A Big Slice of a Really Big Pie

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The Great Lakes-St. Lawrence Seaway system is not only one of the most beautiful regions in the world, it’s also a vital natural resource that supports hundreds of thousands of jobs throughout the U.S. and Canada. Even though Indiana only has just 45 miles of Lake Michigan’s 1,638 total miles of shoreline, the Great Lakes system still brings enough commerce through our state to support thousands of jobs. $35 billion worth of activity was generated by the system in 2017, overall. Just how big was Indiana’s share?

We now have an answer. A detailed breakdown of the U.S. states and Canadian provinces that benefit the most from the system was published by Pennsylvania-based Martin Associates, an economic and transportation consulting and research firm. Their report was titled Economic Impacts of Maritime Shipping in the Great Lakes-St. Lawrence Region and was sponsored by an array of maritime-related organizations, including the Saint Lawrence Seaway Development Corporation (U.S.), the St. Lawrence Seaway Management Corporation (Canada), the American Great Lakes Ports Association, and several others.

The report’s authors based their findings on cargo movements at 40 destinations and developed data from interviews with more than 770 individual firms that have 1,105 operations throughout the region.

The Macro Scale

The overall scale of the impact the Great Lakes-St. Lawrence Seaway system produces on all the various economies involved is simply huge. Here’s a rundown of what was discovered:

  • Cargo Value: In 2017, a total of 143.5 million metric tons (158.3 million short tons) of cargo valued at $15.2 billion moved through the Great Lakes- Seaway system.This is somewhat of an underestimation, because a lot of the shipments begin and end within the system, creating economic impacts at both locations. The $15.2 billion figure only accounts for a shipment once.
  • Economic Activity: The marine cargo and vessel activity in the system generated a total of $35 billion in economic activity in the U.S. and Canada.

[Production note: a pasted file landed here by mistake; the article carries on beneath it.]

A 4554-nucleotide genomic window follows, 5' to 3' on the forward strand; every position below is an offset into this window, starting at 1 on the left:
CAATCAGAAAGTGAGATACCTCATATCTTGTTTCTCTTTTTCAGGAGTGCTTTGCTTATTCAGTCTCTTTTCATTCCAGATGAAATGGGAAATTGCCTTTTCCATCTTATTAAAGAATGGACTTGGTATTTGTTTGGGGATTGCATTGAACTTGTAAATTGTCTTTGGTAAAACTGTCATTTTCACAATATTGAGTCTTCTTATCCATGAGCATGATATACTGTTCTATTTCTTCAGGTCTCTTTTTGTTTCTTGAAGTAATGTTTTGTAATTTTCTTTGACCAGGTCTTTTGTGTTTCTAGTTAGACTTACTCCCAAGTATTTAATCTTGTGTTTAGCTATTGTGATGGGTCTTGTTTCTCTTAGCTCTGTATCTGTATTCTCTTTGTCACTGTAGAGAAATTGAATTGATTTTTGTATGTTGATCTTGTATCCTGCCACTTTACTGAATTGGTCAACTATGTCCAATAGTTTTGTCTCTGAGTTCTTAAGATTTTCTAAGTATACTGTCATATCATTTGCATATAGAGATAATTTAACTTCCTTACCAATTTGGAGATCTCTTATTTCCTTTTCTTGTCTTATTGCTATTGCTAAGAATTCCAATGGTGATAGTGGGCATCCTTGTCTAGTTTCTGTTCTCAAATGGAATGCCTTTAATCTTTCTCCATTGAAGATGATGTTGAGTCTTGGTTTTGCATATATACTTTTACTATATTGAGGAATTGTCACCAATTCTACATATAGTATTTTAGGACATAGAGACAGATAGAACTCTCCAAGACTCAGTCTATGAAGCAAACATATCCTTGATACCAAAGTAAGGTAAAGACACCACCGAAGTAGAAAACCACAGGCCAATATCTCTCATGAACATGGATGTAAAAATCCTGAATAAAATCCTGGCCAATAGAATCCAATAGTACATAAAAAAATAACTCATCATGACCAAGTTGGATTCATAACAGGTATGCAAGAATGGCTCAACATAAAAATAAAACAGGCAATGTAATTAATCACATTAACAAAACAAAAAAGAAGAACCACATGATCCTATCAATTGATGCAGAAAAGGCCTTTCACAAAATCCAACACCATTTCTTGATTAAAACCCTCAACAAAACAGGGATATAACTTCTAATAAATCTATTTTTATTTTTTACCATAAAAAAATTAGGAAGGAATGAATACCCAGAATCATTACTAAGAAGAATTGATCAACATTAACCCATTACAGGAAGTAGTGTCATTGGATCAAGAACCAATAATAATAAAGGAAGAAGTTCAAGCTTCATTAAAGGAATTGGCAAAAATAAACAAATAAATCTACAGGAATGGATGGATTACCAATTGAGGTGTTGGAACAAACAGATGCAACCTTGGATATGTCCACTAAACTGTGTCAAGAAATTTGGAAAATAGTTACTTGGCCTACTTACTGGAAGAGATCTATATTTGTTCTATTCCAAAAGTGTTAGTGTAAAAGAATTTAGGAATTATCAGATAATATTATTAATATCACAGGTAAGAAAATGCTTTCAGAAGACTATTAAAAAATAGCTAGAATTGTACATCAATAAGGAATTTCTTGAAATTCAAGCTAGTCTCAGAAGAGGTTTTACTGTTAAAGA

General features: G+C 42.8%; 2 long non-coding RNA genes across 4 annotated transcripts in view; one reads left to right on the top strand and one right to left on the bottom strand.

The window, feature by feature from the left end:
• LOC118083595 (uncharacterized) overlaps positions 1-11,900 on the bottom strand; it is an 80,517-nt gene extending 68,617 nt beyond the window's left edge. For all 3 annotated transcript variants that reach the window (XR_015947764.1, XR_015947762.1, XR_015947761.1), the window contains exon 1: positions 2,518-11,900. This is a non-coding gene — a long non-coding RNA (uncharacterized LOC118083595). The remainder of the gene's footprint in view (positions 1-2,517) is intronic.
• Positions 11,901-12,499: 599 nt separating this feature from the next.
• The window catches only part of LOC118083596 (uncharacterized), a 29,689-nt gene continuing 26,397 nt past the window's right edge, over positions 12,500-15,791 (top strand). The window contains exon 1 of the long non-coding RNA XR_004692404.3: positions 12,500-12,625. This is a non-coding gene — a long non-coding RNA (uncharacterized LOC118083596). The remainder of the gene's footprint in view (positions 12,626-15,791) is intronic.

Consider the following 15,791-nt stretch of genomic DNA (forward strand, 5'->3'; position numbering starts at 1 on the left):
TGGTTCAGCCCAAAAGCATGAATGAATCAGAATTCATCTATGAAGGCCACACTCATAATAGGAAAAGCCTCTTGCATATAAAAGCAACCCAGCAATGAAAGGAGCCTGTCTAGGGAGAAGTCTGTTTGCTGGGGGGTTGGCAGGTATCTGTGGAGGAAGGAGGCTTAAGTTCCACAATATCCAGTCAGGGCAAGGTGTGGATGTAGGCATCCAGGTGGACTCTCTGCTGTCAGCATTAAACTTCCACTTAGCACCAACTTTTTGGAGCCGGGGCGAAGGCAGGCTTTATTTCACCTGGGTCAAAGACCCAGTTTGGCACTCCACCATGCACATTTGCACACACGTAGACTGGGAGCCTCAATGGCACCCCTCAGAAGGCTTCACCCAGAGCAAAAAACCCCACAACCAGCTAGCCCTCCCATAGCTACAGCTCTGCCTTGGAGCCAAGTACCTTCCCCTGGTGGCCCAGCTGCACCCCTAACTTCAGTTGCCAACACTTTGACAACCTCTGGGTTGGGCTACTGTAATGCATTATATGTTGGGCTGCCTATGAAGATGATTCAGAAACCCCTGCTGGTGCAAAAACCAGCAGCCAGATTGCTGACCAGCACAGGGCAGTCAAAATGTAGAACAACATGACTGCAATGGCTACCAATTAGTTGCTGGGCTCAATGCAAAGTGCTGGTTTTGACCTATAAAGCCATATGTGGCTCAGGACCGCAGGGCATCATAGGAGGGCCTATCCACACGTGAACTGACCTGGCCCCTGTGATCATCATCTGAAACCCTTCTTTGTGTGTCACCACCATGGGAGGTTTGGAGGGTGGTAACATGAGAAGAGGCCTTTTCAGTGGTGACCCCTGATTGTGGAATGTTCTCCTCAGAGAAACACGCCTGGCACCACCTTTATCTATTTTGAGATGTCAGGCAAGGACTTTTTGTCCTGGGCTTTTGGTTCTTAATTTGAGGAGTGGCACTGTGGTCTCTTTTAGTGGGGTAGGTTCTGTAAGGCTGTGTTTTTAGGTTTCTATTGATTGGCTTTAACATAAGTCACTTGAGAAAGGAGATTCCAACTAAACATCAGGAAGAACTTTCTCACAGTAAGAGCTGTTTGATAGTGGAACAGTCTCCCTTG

• Jobs: Maritime commerce on the Great Lakes-Seaway system supported 237,868 U.S. and Canadian jobs, 78,400 directly. An additional 80,343 induced jobs were supported in the regional economy. 79,126 indirect jobs were supported by $8.0 billion in regional purchases by businesses supplying services at the marine locations.
  • Income: The system supported $14.2 billion in total personal wage and salary income and local consumption expenditures in the U.S. and Canada. The 78,400 direct job holders received $3.8 billion in wage income.
  • Purchases: Businesses involved in activity in the system spent $8 billion on purchases.
  • Taxes: A total of $6.6 billion in federal, state/provincial and local tax revenue was generated by activity in the system.

What’s Indiana’s Cut?

At first consideration, one might think Indiana’s share of those large-scale totals would be fairly little, but the truth is that our economic activity accounts for just about half of the total U.S. figures. Take a look:

  • Cargo:9 million metric tons (29.7 million short tons)
  • Economic Activity: $13.7 billion. To put that into perspective, the total for all U.S. states along the system was $25.6 billion, indicating that Indiana’s share is substantial.
  • Jobs: A total of 66,158 Indiana jobs are supported by the system, 19,518 directly. An additional 19,432 induced jobs were supported in the regional economy, as well as 27,208 indirect jobs.
  • Income: $1.2 billion in direct wages/salaries. Additionally, $2.4 billion in local consumption and $1.2 billion in indirect wages/salaries.
  • Purchases: System-related businesses made about $2.6 billion in purchases.
  • Taxes: $1.7 billion in federal taxes, $623 million in state and local taxes, for a total of about $2.3 billion in taxes.

A Close-Up Look at Two Spots

The report also contained an interesting look at the impact individual portions of the overall system produce in Indiana, specifically the St. Lawrence Seaway itself and the Soo Locks. These waterways form the connection between some of the largest bodies in the system. Even though the Soo Locks is over 400 miles away from Indiana and the St. Lawrence Seaway over 600, they still directly support a lot of Indiana jobs.

  • The St. Lawrence Seaway directly supports 6,175 jobs and creates an economic impact of about $4.6 billion.
  • The Soo Locks directly supports 15,046 jobs and creates an impact of $10.3 billion.

A Pretty Big Cut

Indiana’s cut of the Great Lakes-St. Lawrence Seaway system’s impact is substantial, $13.7 billion out of about $35 billion total shared by eight U.S. states and two Canadian provinces. That’s almost 40 percent, even though we only have a tiny fraction of the total shoreline. The Great Lakes are, in all their beauty and splendor, a major source through which commerce flows through our state. More so than many of our neighbors.

 

Read more on the economic impacts of Great Lakes Shipping.

 

SOURCE: Building Indiana